Rulebook and Collections

It’s entirely possible to build and track simple Rulebooks and Playbooks in source repos. If you find yourself building more complex and repeatable rulebooks that depends on other content, capabilities, or modules then you may want to consider packaging them into a Collection

Collections are an existing Ansible packaging concept that have been extended to support Ansible Rulebook Content. Rulebook Collections also work particularly well with Decision Environments

The structure of a Collection with Rulebook content

Collections already have an existing structure supporting Ansible Roles, Modules, Plugins, and Documentation. Lets look at what we can add to that structure to support ansible-rulebook content:

├ ...
├── extensions/
│   ├── eda/
│   │   ├── rulebooks/
│   │   └── plugins/
│   │       ├── event_source/
│   │       └── event_filter/
└ ...

There’s more to a collection but these are the things added to a collection that ansible-rulebook itself is looking for. You can and will put roles, playbooks, and other content in the collection as well. Especially if you will be calling them and making use of them from your rulebooks.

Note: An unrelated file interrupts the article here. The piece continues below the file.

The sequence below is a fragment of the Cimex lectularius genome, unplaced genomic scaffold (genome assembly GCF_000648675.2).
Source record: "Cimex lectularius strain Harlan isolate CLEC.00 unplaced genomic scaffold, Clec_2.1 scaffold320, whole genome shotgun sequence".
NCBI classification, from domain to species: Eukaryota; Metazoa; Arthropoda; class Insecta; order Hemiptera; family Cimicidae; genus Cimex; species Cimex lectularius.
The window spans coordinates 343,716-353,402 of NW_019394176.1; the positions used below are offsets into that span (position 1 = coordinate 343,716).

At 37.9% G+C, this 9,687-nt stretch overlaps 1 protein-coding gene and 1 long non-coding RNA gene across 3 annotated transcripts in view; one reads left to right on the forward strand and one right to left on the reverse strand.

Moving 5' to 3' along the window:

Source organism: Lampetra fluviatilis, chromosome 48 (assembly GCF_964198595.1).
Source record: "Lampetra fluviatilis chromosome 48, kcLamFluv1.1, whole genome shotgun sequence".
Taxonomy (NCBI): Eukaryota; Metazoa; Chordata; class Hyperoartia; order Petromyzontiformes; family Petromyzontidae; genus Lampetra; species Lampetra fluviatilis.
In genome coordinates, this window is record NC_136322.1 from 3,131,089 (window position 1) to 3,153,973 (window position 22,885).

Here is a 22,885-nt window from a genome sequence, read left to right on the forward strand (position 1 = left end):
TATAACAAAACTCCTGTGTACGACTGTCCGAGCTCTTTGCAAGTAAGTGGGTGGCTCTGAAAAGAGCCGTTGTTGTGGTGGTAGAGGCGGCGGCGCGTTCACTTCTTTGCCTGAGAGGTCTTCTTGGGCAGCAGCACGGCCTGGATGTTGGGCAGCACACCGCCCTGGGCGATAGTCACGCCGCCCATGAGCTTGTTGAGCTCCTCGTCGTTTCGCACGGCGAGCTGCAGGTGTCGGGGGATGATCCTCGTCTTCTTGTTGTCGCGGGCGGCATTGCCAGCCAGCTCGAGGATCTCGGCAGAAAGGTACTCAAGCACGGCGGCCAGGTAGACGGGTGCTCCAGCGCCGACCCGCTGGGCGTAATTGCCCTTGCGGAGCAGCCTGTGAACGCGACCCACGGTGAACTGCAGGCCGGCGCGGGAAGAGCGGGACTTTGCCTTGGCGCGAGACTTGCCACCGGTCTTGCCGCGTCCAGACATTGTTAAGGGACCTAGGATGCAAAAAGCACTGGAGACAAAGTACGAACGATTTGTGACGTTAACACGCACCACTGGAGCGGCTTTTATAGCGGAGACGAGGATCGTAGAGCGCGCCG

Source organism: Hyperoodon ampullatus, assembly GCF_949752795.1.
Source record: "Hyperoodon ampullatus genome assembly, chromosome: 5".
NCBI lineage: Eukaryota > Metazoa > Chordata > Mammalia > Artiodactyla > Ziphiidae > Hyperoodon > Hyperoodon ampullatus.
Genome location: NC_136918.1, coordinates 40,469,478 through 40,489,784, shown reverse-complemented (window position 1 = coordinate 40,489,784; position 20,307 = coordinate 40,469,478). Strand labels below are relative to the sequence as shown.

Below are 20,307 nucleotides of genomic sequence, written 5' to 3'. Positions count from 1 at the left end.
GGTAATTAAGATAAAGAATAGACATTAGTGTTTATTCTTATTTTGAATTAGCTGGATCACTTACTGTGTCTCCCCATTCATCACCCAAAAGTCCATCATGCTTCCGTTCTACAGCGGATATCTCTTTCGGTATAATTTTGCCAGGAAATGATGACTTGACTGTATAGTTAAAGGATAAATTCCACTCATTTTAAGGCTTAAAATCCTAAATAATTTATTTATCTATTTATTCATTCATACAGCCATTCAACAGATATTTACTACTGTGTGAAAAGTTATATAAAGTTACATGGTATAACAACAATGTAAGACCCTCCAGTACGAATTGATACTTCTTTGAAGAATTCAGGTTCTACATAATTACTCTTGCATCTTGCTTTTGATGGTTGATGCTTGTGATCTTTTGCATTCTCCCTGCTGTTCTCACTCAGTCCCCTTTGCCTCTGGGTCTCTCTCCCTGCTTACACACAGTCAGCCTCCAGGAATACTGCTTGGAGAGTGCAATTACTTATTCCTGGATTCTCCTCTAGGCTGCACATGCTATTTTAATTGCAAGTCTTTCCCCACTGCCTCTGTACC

You’ll initialize the Collection the same way you would any other collection:

ansible-galaxy collection init my_collection

Then you can add the directories above and start populating it with content.

Not every Collection you write will have its own plugins but if you find yourself building your own event sources or event filters then you’ll want to put them in the collection as shown above.

Using a rulebook included in a collection

The ansible-rulebook command can take a path to a rulebook file directly but once you’ve put a rulebook into a collection and it’s available in the environment then you can refer to it by its fully qualified name:

ansible-rulebook -r my_namespace.my_collection.my_rulebook


For more details on how to build, and publish collections see the Developing Ansible Collections documentation.